There is a scene in ‘Amadeus’ which is certainly in my personal top ten (and I consider myself quite the movie buff). It is the literal description of a piece of Mozart‘s music ‘entitled the ‘serenade for winds’ as explained by Salieri, Amadeus’ Nemesis and rival in this great movie.
Salieri, confessing his sins to a priest, states: “Just a pulse, bassoons, basset horns, like a rusty squeezebox, and then, suddenly, high above it, an oboe, a single note hanging there, unwavering, until a clarinet took it over.”
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The performance landed Mr. F. Murray Abraham an Oscar for best actor, which was one of the eight Oscars that the instant classic ‘Amadeus’ took home that night. Back then movies seemed different, slower certainly, and with more style than they are now, and the director of two of the greats of that time, ‘Amadeus’ and ‘One Flew Over The Cuckoo’s Nest’, Mr. Milos Forman will forever be remembered as a cinematic mastermind because of those films. He passed away last night at the age of 86.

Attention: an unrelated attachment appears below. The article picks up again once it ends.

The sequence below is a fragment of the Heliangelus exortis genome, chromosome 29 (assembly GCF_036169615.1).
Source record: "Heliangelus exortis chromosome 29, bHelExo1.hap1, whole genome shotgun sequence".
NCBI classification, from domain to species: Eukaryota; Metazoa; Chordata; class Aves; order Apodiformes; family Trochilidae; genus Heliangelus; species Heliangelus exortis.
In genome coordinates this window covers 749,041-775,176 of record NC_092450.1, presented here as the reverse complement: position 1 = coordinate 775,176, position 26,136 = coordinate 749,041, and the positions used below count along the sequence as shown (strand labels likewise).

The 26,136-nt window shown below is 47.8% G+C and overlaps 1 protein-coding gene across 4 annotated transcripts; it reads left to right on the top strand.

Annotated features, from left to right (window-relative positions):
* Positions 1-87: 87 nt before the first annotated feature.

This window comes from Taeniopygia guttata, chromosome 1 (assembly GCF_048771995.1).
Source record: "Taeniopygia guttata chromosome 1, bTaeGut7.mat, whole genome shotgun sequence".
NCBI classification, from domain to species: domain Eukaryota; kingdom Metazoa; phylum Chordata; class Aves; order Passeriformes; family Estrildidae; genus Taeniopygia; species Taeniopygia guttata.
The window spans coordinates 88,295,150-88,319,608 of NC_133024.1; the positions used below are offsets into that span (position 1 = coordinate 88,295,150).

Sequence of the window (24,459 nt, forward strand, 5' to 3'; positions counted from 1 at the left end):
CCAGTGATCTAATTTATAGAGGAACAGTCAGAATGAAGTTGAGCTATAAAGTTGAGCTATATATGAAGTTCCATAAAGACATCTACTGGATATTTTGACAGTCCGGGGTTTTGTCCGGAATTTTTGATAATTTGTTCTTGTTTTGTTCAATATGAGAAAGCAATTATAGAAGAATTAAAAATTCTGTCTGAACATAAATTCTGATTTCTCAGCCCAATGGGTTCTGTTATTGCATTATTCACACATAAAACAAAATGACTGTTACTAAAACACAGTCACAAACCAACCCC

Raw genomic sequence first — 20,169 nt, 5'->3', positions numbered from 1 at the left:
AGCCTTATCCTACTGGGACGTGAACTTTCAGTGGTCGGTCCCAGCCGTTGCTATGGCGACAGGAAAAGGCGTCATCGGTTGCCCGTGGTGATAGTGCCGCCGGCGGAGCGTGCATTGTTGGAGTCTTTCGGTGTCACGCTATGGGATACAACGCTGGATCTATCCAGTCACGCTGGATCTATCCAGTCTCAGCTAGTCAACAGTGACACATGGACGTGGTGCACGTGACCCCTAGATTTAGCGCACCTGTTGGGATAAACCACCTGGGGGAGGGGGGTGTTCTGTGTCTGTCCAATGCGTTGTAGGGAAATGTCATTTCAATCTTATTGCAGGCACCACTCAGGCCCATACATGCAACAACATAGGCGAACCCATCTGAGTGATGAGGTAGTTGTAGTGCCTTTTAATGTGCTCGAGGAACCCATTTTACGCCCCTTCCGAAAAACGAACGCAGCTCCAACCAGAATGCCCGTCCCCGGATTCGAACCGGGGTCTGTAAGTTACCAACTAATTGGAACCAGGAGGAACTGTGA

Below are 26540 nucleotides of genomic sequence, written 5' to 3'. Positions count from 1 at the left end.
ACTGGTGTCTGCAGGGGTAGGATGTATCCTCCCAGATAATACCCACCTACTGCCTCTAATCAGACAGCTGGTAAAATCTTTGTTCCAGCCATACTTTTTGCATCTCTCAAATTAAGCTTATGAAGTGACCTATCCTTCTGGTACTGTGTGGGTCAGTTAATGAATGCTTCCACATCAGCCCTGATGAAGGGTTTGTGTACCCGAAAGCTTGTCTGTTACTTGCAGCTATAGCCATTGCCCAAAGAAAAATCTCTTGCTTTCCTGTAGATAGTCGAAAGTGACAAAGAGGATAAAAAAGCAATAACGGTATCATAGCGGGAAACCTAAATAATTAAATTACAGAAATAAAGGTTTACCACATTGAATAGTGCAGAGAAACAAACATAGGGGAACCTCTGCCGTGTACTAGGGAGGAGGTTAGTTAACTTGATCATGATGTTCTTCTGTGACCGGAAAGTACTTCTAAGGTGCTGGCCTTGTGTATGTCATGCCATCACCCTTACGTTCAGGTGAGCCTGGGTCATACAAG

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Other notable work of the famed director included the rock musical "Hair" (in 1979), "Ragtime" (in 1981) and the epic "The People vs Larry Flint" (in 1996), which was nominated for an Academy Award that year, and allowed Mr. Woody Harrelson to shine as the ‘Hustler’ magazine founder.
The government of the Czech Republic, where Mr. Forman was originally from, said it lost one of their greatest artists today. Mr. Jan Hrebejk, another Czech film director and a personal friend of Mr. Forman said: "In his films, you can see the author."
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"When you watch them it's as if that person is speaking to you, as the maker; not many people can do that."